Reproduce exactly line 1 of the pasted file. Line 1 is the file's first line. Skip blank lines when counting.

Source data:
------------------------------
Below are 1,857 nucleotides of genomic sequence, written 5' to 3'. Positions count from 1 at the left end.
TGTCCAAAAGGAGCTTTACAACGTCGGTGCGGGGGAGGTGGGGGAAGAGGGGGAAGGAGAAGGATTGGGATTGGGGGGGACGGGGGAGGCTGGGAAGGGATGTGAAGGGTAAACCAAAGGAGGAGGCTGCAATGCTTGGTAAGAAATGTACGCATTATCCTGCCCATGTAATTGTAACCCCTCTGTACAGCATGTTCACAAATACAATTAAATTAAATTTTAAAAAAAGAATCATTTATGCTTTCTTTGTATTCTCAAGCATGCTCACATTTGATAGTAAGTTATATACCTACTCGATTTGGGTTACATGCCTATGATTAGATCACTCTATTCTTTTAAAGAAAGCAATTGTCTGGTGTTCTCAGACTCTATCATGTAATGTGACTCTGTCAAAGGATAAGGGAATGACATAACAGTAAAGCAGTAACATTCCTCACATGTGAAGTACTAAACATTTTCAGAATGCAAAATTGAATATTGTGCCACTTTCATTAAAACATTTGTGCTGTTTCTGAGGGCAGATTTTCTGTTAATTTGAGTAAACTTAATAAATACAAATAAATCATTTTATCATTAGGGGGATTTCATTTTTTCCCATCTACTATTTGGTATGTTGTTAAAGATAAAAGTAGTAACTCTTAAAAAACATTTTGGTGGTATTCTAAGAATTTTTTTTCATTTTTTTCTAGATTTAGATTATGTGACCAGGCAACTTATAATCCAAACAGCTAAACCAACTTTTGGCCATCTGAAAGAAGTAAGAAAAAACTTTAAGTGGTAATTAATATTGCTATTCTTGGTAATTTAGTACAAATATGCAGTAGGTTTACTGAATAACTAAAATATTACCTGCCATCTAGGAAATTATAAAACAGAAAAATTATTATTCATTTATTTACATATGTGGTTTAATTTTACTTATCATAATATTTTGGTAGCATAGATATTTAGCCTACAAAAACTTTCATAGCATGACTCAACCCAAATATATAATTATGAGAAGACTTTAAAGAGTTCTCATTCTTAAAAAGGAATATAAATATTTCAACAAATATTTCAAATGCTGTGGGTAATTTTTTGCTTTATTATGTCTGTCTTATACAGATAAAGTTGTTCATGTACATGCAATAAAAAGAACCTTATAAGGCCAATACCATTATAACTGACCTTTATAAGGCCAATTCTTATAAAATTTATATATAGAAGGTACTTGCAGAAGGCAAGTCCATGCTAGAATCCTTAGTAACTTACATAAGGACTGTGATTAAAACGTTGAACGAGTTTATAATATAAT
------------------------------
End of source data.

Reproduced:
Below are 1,857 nucleotides of genomic sequence, written 5' to 3'. Positions count from 1 at the left end.